– Foundation for Taxpayer and Consumer Rights (FTCR): Bush’s anticipated proposal to privatize Medicare by “driving seniors to low-quality HMOs” in order to receive a prescription drug benefit “will undermine access to basic health care services,” Jerry Flanagan, a consumer advocate with the Foundation for Taxpayer and Consumer Rights, said (FTCR release, 1/28).

– Healthcare Leadership Council: Bush’s health care proposals outlined during his State of the Union speech are “the best opportunity we’ve seen in years to replace gridlock and frustration with real bipartisan progress,” Mary Grealy, president of the Healthcare Leadership Council, said. According to Grealy, Bush’s proposals “absolutely must receive serious consideration” because Medicare “will be a better program if it offers consumer choice” (Healthcare Leadership Council release, 1/28).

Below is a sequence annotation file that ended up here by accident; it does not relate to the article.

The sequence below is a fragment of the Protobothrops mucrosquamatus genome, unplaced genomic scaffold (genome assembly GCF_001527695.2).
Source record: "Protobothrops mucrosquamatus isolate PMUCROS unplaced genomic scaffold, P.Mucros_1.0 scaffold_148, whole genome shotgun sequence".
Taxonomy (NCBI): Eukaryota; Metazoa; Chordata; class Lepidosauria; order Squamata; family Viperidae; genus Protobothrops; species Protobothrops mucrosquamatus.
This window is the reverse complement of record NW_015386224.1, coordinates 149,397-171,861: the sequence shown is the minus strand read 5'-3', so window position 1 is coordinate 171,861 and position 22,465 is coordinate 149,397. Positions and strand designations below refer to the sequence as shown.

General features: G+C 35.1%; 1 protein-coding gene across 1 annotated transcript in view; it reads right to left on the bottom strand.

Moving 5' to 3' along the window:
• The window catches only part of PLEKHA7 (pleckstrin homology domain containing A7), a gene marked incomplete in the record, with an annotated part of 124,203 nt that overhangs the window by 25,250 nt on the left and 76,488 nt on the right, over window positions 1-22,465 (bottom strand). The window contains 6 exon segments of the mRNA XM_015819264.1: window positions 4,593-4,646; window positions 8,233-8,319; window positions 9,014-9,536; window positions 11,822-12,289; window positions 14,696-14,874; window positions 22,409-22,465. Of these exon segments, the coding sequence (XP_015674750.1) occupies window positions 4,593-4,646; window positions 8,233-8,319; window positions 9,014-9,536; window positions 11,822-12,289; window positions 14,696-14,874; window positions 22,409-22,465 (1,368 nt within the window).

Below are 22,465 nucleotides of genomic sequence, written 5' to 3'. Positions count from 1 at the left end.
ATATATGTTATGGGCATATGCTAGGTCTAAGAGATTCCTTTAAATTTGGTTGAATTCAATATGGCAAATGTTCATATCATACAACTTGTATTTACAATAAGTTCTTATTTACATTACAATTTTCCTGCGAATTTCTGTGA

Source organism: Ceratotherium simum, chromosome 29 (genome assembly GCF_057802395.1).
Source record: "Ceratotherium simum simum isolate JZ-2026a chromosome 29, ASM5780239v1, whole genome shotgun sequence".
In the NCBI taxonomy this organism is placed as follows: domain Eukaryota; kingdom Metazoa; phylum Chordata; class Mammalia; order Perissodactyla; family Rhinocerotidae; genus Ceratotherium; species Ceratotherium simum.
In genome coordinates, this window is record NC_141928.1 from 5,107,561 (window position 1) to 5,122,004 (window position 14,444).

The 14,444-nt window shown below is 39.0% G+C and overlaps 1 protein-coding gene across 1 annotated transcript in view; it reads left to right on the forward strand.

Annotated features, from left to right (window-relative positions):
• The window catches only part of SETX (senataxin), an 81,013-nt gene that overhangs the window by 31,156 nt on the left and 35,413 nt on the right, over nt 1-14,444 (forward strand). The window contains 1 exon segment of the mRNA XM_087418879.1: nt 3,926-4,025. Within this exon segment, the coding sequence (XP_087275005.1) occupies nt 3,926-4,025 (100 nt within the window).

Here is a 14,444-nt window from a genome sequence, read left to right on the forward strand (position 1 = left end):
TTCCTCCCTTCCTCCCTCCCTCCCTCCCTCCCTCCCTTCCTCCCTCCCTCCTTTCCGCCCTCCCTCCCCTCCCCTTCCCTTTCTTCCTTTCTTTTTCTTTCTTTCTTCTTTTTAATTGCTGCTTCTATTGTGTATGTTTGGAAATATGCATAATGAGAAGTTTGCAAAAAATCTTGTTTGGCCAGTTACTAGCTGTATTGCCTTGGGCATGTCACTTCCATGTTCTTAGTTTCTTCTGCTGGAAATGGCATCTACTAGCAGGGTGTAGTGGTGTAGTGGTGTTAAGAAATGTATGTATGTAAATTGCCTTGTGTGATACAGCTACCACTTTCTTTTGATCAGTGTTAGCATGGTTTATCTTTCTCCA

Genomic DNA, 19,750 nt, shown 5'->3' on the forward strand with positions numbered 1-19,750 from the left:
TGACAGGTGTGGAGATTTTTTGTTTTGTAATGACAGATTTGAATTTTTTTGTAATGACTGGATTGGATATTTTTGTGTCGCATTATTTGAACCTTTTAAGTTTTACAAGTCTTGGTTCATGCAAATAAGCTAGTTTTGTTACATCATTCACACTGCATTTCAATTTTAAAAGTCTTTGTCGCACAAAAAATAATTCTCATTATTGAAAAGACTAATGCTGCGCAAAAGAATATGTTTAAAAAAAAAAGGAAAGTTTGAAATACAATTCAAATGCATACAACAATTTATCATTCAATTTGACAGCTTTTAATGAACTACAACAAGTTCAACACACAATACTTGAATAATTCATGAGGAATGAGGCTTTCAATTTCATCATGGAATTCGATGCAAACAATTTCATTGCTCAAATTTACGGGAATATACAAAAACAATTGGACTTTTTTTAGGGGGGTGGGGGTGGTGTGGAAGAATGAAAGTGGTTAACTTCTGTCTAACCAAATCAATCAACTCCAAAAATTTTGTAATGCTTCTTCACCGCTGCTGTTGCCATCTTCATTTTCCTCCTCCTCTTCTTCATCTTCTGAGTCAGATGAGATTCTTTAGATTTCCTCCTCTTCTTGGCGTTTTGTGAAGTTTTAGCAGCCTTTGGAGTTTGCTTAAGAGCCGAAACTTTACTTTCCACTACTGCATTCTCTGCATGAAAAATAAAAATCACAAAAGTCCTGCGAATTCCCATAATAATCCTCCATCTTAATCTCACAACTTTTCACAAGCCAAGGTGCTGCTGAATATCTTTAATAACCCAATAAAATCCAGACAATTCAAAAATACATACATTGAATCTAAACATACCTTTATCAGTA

– National Committee to Preserve Social Security and Medicare: “Choice is not worth much if none of the options are good” and Bush’s anticipated Medicare reform plan “could force seniors to choose between a private health insurance plan with prescription drug coverage or traditional Medicare with none,” Barbara Kennelly, president and CEO of the National Committee to Preserve Social Security and Medicare, said. According to Kennelly, Medicare “would be a stratified program,” and abolishing “traditional” Medicare for future retirees “would let private companies monopolize health insurance for seniors.” Kennelly said, “Every senior should have access to prescription drug coverage,” and it should “not be held hostage to the requirement to join a private plan” (National Committee to Preserve Social Security and Medicare release, 1/28).

– Seniors Coalition: The Seniors Coalition is “pleased to hear President Bush reaffirm his support for adding a prescription drug benefit under Medicare,” as “millions” of seniors have “waited long enough” for prescription drug coverage, Mary Martin, chair of the Seniors Coalition, said in response to Bush’s State of the Union address. Martin added, “It’s clear that President Bush is committed to giving this senior priority even greater personal attention in this new Congress” (Seniors Coalition release, 1/28).